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Saturday, September 04, 2004

Progress on all fronts

Tapestry 3.1 is really getting into gear now; I've been working my way forward from the servlet, converting everything into HiveMind services, pipelines and configurations. I've also said sayonara to revision histories and been moving source code into "standard" directories (that is, src/java). I can see switching to Subversion for source control someday, just because it does a proper job of moves and renames -- history on files is maintained even when the file is renamed or moved to a new directory. It seems like CVS is pretty antagonistic towards refactoring, especially in context of the XP mantra of fearless, merciless, constant refactoring.

Tapestry's bug list is now under JIRA, which is so much easier, faster and more sensible than Bugzilla.

I've taken a pause from working on the Tapestry code to work on the Tapestry documentation. The awkward DocBook stuff is being phased out ... all the documentation will be converted to Forrest format, which means better and more consistent navigation. I realized that unless I had the Tapestry 3.0 documentation in a ready to edit form, I would not update it as I was making the real changes in the 3.1 code. As I found during Tapestry 3.0's too-long development cycle, if you don't keep the docs up to date as you work, your problems just multiply. With HiveMind, I've worked diligently to keep docs up to date at all times, and I want to start on the right footing for Tapestry 3.1 as well.

James Carman looks likely to be the newest HiveMind committer, the vote is in progress but opposition is unlikely. Meanwhile, I've just fixed a few nasty little bugs in HiveMind, in prep for release candidate 2. Nasty, of course, always means class loaders and/or thread concurrency. Now, throw dynamic class fabrication into the mix.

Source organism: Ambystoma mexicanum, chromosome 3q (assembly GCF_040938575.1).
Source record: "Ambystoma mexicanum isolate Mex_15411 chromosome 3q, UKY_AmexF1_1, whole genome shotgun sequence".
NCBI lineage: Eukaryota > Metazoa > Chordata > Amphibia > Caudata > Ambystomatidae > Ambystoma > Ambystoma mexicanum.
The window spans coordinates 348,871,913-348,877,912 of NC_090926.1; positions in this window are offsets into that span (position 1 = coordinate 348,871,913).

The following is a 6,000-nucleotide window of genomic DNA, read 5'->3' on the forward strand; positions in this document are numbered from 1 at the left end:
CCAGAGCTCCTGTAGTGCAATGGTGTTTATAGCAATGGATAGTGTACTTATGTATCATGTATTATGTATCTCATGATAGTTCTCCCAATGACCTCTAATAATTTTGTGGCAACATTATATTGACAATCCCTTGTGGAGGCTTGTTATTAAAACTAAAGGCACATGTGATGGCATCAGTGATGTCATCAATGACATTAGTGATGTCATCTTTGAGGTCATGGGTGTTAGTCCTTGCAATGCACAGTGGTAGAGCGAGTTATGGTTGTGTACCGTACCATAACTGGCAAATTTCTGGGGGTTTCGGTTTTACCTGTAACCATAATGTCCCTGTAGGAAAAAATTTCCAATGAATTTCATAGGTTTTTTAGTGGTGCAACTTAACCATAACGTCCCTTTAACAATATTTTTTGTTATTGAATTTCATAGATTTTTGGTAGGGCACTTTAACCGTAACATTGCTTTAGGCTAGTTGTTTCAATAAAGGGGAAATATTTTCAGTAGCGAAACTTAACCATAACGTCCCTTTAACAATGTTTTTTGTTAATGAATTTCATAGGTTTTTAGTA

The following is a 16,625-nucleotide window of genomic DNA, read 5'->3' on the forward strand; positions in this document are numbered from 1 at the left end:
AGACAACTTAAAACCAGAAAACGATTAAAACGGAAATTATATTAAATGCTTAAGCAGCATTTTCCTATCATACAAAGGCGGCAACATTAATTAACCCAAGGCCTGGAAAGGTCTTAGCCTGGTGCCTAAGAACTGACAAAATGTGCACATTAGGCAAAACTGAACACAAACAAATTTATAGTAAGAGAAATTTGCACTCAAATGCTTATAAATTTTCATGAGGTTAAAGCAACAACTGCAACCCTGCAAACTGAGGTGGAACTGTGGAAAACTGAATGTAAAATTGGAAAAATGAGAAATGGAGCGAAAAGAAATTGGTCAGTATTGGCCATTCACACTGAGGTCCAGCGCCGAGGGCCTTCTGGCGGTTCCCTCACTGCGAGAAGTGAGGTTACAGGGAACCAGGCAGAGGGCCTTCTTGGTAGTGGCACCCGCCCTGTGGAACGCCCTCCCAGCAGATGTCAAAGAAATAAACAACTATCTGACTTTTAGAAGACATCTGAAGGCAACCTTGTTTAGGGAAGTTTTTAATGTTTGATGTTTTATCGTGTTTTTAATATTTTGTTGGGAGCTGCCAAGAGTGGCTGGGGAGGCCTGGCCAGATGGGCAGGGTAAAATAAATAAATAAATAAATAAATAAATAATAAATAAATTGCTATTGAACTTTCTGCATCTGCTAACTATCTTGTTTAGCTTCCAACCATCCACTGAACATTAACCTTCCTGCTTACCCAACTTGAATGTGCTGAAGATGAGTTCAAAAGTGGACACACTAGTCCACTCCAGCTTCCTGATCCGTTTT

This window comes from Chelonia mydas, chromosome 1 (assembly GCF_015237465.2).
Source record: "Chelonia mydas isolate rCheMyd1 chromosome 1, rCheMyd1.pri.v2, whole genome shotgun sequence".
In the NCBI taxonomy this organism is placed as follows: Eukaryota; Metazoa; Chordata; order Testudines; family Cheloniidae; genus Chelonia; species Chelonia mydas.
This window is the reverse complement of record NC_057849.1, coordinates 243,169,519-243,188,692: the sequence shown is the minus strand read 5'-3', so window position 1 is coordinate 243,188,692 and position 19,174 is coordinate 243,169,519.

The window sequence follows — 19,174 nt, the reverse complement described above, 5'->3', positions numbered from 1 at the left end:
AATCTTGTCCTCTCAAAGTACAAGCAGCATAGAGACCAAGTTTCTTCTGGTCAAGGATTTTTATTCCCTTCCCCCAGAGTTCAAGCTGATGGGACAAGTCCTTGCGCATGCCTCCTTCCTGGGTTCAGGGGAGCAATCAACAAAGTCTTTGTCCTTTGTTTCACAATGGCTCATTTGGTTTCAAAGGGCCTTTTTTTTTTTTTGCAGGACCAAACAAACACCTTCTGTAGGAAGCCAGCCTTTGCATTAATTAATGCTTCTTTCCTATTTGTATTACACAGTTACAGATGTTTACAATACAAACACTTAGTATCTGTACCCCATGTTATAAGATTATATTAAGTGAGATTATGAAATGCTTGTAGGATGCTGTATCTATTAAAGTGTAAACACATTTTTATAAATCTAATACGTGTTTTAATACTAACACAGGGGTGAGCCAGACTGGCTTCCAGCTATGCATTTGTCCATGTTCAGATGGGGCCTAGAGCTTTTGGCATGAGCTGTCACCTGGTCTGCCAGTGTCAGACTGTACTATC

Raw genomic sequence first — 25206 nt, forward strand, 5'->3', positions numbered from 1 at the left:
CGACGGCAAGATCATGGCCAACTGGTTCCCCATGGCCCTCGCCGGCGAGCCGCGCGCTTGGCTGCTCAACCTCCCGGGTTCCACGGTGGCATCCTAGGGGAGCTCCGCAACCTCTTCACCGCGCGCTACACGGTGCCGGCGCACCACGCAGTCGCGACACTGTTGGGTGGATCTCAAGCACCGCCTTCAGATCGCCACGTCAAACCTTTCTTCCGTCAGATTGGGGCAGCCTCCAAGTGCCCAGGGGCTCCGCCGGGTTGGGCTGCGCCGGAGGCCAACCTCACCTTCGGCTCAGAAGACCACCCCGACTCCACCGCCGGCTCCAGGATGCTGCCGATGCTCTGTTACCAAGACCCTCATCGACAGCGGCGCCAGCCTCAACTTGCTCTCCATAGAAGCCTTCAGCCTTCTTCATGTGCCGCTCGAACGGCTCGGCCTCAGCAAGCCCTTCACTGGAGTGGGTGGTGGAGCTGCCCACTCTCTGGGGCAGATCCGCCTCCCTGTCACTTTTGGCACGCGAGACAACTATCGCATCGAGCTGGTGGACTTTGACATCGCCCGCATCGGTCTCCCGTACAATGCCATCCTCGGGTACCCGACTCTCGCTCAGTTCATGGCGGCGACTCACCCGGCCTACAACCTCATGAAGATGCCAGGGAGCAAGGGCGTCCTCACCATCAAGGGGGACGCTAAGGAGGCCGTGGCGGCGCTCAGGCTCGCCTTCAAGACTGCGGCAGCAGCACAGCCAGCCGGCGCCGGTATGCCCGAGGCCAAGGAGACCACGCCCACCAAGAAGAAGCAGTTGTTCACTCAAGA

And I signed a contract for three months of work, possibly more (details to come). So the good news is that I have money coming in and am doing Tapestry work full time. The bad news is I don't have huge amounts of time to do things like build out the Tapestry lab course I've been dreaming of, or do the Hibernate research I've been hankering for (until and unless that becomes part of my contract). I've actually been full time with this client for almost two months; I've been letting others pick up the slack in terms of answering questions on the mailing lists while I do more and more heavy lifting on the code front (especially on the Tapestry side).

Much more urgent is the need to get out of the house and hit the beach! Summer's ending and I'm still pretty pasty-white. Time to break out the boogie boards and hit the waves.

1 comment:

Tom Davies said...

You might consider running Fisheye (http://www.cenqua.com/fisheye/) with JIRA -- as long as all your commit comments include a JIRA issue number you can see which commits resolved an issue. (I think you can do the same with ViewCVS, but I hvae only used Fisheye)